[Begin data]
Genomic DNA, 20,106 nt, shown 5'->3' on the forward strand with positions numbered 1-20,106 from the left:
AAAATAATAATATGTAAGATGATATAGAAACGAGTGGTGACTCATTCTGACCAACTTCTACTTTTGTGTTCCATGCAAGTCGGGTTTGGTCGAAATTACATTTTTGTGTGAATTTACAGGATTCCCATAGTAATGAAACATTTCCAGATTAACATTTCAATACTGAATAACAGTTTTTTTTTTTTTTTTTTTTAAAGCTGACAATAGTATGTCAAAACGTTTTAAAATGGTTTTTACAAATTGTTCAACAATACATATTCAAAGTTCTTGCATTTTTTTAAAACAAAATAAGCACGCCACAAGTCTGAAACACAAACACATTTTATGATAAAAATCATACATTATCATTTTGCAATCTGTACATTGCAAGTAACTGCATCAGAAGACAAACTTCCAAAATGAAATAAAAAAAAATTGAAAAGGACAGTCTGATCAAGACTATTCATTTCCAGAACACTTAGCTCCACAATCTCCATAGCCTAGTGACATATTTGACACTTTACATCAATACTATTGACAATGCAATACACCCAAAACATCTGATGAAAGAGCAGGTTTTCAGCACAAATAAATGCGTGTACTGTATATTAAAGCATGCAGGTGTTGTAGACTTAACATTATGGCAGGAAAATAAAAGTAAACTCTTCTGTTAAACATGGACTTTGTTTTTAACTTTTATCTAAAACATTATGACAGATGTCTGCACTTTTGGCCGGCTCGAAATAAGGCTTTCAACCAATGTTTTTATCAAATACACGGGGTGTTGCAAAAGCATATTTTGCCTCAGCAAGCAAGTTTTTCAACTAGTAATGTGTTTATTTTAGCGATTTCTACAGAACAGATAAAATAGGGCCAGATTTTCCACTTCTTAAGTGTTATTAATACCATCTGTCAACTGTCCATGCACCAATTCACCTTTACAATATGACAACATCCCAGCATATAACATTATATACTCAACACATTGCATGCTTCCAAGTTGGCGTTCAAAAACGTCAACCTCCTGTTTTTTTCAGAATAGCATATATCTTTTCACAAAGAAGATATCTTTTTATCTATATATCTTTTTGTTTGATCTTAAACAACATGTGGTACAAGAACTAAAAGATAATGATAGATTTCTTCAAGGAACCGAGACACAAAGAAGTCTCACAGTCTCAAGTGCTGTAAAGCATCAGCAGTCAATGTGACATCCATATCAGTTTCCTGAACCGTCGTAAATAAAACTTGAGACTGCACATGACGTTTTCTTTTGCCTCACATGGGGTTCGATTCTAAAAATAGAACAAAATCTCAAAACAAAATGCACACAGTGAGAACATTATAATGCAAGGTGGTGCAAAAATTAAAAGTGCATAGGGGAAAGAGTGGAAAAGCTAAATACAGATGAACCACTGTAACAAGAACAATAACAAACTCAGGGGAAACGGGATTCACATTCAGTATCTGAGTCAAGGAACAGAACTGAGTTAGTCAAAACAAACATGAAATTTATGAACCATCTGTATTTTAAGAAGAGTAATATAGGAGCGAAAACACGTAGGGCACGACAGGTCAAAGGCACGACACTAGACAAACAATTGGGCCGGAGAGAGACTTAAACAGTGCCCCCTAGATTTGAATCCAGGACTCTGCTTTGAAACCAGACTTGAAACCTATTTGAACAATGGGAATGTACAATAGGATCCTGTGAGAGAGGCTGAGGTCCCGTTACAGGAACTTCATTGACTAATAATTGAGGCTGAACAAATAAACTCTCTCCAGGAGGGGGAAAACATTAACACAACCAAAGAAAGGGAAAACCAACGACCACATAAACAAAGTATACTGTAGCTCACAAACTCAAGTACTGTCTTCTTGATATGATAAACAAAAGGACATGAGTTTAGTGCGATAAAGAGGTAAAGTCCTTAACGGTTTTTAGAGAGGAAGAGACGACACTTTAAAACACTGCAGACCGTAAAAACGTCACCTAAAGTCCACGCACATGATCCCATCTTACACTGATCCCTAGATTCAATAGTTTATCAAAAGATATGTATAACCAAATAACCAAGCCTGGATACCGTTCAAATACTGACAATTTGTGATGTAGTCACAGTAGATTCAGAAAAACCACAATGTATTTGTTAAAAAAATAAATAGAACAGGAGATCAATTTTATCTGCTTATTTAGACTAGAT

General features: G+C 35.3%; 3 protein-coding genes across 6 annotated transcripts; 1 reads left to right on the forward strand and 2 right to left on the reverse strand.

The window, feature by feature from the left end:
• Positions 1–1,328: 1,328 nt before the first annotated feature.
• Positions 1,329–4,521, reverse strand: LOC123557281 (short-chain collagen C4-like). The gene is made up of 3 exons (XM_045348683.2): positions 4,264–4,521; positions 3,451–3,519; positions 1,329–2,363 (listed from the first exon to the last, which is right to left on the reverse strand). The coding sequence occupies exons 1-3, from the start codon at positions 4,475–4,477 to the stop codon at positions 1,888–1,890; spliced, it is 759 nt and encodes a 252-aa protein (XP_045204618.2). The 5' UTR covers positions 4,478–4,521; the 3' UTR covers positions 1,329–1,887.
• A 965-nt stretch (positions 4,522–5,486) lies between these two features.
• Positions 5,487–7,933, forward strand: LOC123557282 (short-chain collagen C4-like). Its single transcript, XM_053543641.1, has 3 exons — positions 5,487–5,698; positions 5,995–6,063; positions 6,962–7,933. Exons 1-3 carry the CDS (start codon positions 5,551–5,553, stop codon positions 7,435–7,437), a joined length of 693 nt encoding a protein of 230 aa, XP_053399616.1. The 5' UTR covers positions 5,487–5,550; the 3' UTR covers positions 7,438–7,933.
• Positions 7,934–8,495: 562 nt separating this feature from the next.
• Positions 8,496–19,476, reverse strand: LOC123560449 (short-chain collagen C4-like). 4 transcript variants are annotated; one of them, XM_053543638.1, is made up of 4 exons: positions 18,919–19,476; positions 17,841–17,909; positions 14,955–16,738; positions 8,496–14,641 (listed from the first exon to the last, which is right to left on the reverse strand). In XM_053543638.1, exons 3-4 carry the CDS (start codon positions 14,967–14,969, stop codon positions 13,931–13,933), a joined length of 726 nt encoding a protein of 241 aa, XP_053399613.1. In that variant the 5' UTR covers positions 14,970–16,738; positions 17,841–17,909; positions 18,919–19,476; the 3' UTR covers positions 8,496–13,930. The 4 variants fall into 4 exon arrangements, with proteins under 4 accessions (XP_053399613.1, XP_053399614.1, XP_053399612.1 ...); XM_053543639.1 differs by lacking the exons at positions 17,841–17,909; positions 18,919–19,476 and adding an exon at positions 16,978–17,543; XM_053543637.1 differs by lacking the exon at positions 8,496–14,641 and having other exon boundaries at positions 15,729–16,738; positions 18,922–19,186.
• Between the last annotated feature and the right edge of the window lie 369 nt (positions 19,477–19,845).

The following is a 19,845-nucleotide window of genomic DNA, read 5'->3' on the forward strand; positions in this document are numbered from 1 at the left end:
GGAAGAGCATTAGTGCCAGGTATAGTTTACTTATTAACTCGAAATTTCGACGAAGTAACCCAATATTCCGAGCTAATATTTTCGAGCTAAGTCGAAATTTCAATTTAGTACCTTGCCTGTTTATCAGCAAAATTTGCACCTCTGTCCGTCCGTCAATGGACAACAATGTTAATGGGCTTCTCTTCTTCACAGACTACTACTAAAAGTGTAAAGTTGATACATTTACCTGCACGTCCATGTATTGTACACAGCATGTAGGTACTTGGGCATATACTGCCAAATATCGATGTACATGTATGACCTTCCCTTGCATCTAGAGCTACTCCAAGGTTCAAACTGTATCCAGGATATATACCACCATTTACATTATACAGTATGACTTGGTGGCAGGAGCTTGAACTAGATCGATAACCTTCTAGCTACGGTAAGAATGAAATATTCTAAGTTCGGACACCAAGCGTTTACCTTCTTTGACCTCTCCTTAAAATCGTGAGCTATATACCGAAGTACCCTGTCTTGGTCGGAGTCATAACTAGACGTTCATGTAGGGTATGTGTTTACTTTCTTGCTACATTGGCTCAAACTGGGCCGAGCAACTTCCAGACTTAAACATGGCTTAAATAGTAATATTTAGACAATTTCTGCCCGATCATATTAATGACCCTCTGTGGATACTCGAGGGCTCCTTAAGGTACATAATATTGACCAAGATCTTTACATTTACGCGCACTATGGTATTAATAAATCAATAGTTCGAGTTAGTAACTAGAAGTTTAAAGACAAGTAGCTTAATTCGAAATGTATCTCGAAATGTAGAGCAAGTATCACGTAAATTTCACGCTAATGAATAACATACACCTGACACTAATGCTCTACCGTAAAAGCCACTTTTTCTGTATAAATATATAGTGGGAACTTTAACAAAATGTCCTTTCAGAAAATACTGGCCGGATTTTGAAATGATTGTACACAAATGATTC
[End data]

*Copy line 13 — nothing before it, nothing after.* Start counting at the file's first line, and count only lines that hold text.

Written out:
GGAAGAGCATTAGTGCCAGGTATAGTTTACTTATTAACTCGAAATTTCGACGAAGTAACCCAATATTCCGAGCTAATATTTTCGAGCTAAGTCGAAATTTCAATTTAGTACCTTGCCTGTTTATCAGCAAAATTTGCACCTCTGTCCGTCCGTCAATGGACAACAATGTTAATGGGCTTCTCTTCTTCACAGACTACTACTAAAAGTGTAAAGTTGATACATTTACCTGCACGTCCATGTATTGTACACAGCATGTAGGTACTTGGGCATATACTGCCAAATATCGATGTACATGTATGACCTTCCCTTGCATCTAGAGCTACTCCAAGGTTCAAACTGTATCCAGGATATATACCACCATTTACATTATACAGTATGACTTGGTGGCAGGAGCTTGAACTAGATCGATAACCTTCTAGCTACGGTAAGAATGAAATATTCTAAGTTCGGACACCAAGCGTTTACCTTCTTTGACCTCTCCTTAAAATCGTGAGCTATATACCGAAGTACCCTGTCTTGGTCGGAGTCATAACTAGACGTTCATGTAGGGTATGTGTTTACTTTCTTGCTACATTGGCTCAAACTGGGCCGAGCAACTTCCAGACTTAAACATGGCTTAAATAGTAATATTTAGACAATTTCTGCCCGATCATATTAATGACCCTCTGTGGATACTCGAGGGCTCCTTAAGGTACATAATATTGACCAAGATCTTTACATTTACGCGCACTATGGTATTAATAAATCAATAGTTCGAGTTAGTAACTAGAAGTTTAAAGACAAGTAGCTTAATTCGAAATGTATCTCGAAATGTAGAGCAAGTATCACGTAAATTTCACGCTAATGAATAACATACACCTGACACTAATGCTCTACCGTAAAAGCCACTTTTTCTGTATAAATATATAGTGGGAACTTTAACAAAATGTCCTTTCAGAAAATACTGGCCGGATTTTGAAATGATTGTACACAAATGATTC